In this article, we’ll illustrate how to use the **COUNTIF function** with the **SUBTOTAL function** in Excel to count filtered data using two convenience methods.

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**2 Methods of Using COUNTIF with SUBTOTAL in Excel **

In this article, we used the following dataset to demonstrate 2 different methods to find the **number of visible rows only.** Here is a list of products of **4 **different **categories**. We’ll find out the number of products under each category. Let’s follow the guide.

**1. ****Use of COUNTIF with SUBTOTAL to Count Filtered Data With Criteria Using Excel Functions **

Usually, the **SUBTOTAL **function cannot handle **criteria **that are put by the **COUNTIF **function. So we can **filter **the count number using the **SUMPRODUCT function** with both the **SUBTOTAL **function (via the **OFFSET function**) and the **criteria**.

In cell **E6 **put the following **formula**:

`=SUMPRODUCT((C5:C14=C5)*(SUBTOTAL(103,OFFSET(C5,ROW(C5:C14)-MIN(ROW(C5:C14)),0))))`

**Formula Breakdown:**

The **SUMPRODUCT **function takes **arrays **as its **input**. In this formula, we put the **first **input array as the **criteria **and the **second **input array handles the **visibility**.

The criteria are-

`=(C5:C14=C5)`

** **This checks the value of **C5 **that is Fruit against the range **C5:C14**. It outputs an array shown in the screenshot below. As this array is in the **multiplication form **in the formula it eventually converts into an array of **1’s** and** 0’s. **

**{1, 1, 1, 0, 0, 0, 0, 0, 0, 0, 0}** Now, in the second part of the formula, we have the **SUBTOTAL **function which returns a **single value **as an output. But we need to put an array input in the **SUMPRODUCT **function. So, we need to use the **OFFSET **function as an input of the **SUBTOTAL **function, **one reference per row **which returns **one result per row. **This requires putting an array that contains one number per row starting with **zero **as the input of the **OFFSET **function. Put this formula below to acquire this array:

`=ROW(C5:C15)-MIN(ROW(C5:C14))`

** **Let’s put above formula into the **OFFSET function**, that is:

`=OFFSET(C5,ROW(C5:C14)-MIN(ROW(C5:C14)),0)`

** **** **Finally, the **SUBTOTAL **function returns an array of **1’s and 0’s. **

`=(SUBTOTAL(103,OFFSET(C5,ROW(C5:C14)-MIN(ROW(C5:C14)),0)))`

Now we can understand how the 2nd part of the formula works, let’s move to the final step.

`=SUMPRODUCT( criteria * visibility )`

Put the formula into any blank cell-

`=SUMPRODUCT(D5:D14*H5:H14)`

** **

The range **D5:D14** represents the **criteria **and the range **H5:H14** represents **visibility**. The **result **is **3** which is the **number **of **Fruit products **in the products list.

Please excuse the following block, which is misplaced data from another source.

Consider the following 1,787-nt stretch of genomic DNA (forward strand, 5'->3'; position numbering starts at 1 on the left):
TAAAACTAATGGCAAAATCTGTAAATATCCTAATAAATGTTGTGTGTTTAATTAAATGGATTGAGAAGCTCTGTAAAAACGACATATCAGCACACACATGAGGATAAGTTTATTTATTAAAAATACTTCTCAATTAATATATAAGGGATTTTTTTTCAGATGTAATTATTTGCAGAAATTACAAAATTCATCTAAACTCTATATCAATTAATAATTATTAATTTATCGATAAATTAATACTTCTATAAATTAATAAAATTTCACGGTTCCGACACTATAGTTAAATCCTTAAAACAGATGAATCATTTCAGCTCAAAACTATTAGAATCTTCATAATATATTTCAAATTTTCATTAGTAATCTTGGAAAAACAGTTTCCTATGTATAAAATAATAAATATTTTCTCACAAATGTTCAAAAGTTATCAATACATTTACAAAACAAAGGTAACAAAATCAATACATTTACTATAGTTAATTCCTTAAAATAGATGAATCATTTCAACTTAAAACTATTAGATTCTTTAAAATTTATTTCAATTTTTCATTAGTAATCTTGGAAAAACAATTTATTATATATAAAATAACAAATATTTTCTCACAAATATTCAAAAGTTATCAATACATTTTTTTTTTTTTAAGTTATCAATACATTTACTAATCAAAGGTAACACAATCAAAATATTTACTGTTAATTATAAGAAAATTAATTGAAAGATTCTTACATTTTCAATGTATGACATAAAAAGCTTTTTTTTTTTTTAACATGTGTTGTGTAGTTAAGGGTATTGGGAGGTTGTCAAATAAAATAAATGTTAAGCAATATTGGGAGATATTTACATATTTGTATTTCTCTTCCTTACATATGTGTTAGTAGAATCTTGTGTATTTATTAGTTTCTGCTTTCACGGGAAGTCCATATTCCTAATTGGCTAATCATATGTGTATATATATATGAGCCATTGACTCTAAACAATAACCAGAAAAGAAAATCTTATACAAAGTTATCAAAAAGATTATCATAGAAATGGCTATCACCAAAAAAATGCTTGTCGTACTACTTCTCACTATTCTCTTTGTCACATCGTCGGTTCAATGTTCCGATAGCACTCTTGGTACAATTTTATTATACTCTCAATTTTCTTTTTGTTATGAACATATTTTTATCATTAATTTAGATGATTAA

Similarly, we can filter and get the number of products for each category.

**Read more: ****COUNTIF Multiple Ranges Same Criteria in Excel**

**Similar Readings**

**Excel COUNTIFS Not Working (7 Causes with Solutions)****COUNTIF vs COUNTIFS in Excel (4 Examples)****COUNTIF Greater Than and Less Than [with Free Template]****COUNTIF between Two Cell Values in Excel (5 Examples)**

### 2. **Excel COUNTIFS Function to Count Filter Data with Criteria by Adding a Helper Column **

In this method, first, we’ll add a helper column and then use the **SUMIFS **function to count the number of products based on their categories. Follow the steps below:

**Steps:**

- In cell D4, write the following formula

`=IF(C4="Fruit",1,0)`

This formula checks if the **value **of cell **C4 **is **Fruit **or **not**. If the value is **fruit **then it will show **1** or **0 otherwise.**

** **

- Using the
**fill handle, copy**and**paste**the formula through the column.

- The result shows clearly that the cells with
**Fruit**Category show**1**and the cells with**categories other than Fruit**show**0**as output.

- Now put the following
**formula**in a**blank cell**(in this example cell**I7**)you want to store the result.

`=COUNTIFS(C4:C13,"Fruit",D4:D13,"1")`

In this formula, the **COUNTIFS function** checks **two criteria **in **two ranges **and returns the **number of matches**. In the range **C4:C13 **it matches for **Fruit **and in the range** D4:D13** it matches for **1.**

- By following the above steps we can calculate the number of products each category has very easily.

**Read more:** **How to Use Excel COUNTIF That Does Not Contain Multiple Criteria**

**Notes**

- The
**SUBTOTAL**function uses aas an argument that controls the behavior of the function. Depending on the*function_num***function_num value**the**SUBTOTAL**function can calculate AVERAGE, SUM, MAX, MIN, COUNT, etc. of a range of values. Here we used**103**which**ignore**the**hidden rows**while applying the**COUNTA**

For example, here we hide **row 8** that changed the number of products from the **vegetable **category from **3 to 2**. And we also hide **rows** **13 and 14** which contain products of the **meat **category that resulted into **0.**

**Conclusion**

Now, we know how to use the COUNTIF function with the SUBTOTAL function in Excel. Hopefully, it would encourage you to use this functionality more confidently. Any questions or suggestions don’t forget to put them in the comment box below.